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The Mt John University Observatory search for Earth-mass planets in the habitable zone of α Centauri

Published online by Cambridge University Press:  06 May 2014

Michael Endl*
Affiliation:
McDonald Observatory, The University of Texas at Austin, Austin TX 78712, USA
Christoph Bergmann
Affiliation:
Department of Physics & Astronomy, The University of Canterbury, Christchurch 8041, New Zealand
John Hearnshaw
Affiliation:
Department of Physics & Astronomy, The University of Canterbury, Christchurch 8041, New Zealand
Stuart I. Barnes
Affiliation:
McDonald Observatory, The University of Texas at Austin, Austin TX 78712, USA Department of Physics & Astronomy, The University of Canterbury, Christchurch 8041, New Zealand
Robert A. Wittenmyer
Affiliation:
Department of Astrophysics and Optics, School of Physics, University of New South Wales, Sydney, Australia
David Ramm
Affiliation:
Department of Physics & Astronomy, The University of Canterbury, Christchurch 8041, New Zealand
Pam Kilmartin
Affiliation:
Department of Physics & Astronomy, The University of Canterbury, Christchurch 8041, New Zealand
Fraser Gunn
Affiliation:
Department of Physics & Astronomy, The University of Canterbury, Christchurch 8041, New Zealand
Erik Brogt
Affiliation:
Academic Development Group, The University of Canterbury, Christchurch 8041, New Zealand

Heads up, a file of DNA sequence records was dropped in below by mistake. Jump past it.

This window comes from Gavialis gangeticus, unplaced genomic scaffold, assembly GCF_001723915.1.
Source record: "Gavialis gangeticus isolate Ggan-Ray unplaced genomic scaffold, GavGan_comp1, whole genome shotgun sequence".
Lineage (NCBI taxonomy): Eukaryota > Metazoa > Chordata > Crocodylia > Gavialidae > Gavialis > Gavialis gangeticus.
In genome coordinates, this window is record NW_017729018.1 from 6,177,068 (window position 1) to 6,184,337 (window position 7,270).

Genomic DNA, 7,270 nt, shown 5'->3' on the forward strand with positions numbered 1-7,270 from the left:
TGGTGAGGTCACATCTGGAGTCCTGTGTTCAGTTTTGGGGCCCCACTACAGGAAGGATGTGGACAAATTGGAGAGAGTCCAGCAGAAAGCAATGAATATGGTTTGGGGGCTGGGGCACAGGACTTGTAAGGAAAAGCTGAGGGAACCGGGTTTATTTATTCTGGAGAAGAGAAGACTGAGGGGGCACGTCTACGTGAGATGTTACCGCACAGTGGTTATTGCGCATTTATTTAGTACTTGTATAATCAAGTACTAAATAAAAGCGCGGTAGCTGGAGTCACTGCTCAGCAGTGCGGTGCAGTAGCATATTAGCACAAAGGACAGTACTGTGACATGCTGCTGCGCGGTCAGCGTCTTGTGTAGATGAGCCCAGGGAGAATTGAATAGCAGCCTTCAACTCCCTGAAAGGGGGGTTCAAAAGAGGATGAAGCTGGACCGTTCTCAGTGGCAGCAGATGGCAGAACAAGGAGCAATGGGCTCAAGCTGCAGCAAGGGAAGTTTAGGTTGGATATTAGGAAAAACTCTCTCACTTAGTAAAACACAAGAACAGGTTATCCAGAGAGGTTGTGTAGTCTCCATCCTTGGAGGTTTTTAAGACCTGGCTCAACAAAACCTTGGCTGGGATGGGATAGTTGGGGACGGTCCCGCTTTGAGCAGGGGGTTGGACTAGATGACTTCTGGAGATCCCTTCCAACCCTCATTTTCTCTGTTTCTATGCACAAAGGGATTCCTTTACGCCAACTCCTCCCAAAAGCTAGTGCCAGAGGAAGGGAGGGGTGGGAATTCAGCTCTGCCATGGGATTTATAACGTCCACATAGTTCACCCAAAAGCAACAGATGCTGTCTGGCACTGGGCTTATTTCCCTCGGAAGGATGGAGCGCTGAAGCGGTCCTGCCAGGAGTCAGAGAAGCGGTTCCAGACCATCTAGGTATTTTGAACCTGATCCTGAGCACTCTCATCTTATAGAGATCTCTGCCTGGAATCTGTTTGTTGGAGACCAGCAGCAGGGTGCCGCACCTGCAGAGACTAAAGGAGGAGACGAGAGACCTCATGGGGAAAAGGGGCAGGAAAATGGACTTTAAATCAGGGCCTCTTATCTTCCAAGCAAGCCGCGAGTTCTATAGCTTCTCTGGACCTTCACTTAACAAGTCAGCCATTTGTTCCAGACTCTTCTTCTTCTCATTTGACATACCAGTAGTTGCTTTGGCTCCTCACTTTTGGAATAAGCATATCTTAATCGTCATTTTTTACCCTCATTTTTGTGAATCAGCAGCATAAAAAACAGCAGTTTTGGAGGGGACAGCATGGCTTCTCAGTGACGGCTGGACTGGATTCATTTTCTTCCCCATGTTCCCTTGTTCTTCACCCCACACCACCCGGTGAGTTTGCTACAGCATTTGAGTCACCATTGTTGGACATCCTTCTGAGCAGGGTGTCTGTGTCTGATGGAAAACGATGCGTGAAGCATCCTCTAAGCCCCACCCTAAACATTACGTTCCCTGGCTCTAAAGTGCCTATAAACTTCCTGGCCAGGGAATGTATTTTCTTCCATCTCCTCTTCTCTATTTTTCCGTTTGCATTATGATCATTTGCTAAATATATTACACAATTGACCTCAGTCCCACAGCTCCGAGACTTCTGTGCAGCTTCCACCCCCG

Abstract

The ‘holy grail’ in planet hunting is the detection of an Earth-analogue: a planet with similar mass as the Earth and an orbit inside the habitable zone. If we can find such an Earth-analogue around one of the stars in the immediate solar neighbourhood, we could potentially even study it in such great detail to address the question of its potential habitability. Several groups have focused their planet detection efforts on the nearest stars. Our team is currently performing an intensive observing campaign on the α Centauri system using the High Efficiency and Resolution Canterbury University Large Échelle Spectrograph (Hercules) at the 1 m McLellan telescope at Mt John University Observatory in New Zealand. The goal of our project is to obtain such a large number of radial velocity (RV) measurements with sufficiently high temporal sampling to become sensitive to signals of Earth-mass planets in the habitable zones of the two stars in this binary system. Over the past few years, we have collected more than 45 000 spectra for both stars combined. These data are currently processed by an advanced version of our RV reduction pipeline, which eliminates the effect of spectral cross-contamination. Here we present simulations of the expected detection sensitivity to low-mass planets in the habitable zone by the Hercules programme for various noise levels. We also discuss our expected sensitivity to the purported Earth-mass planet in a 3.24-day orbit announced by Dumusque et al. (2012).

Type
Research Article
Copyright
Copyright © Cambridge University Press 2014 

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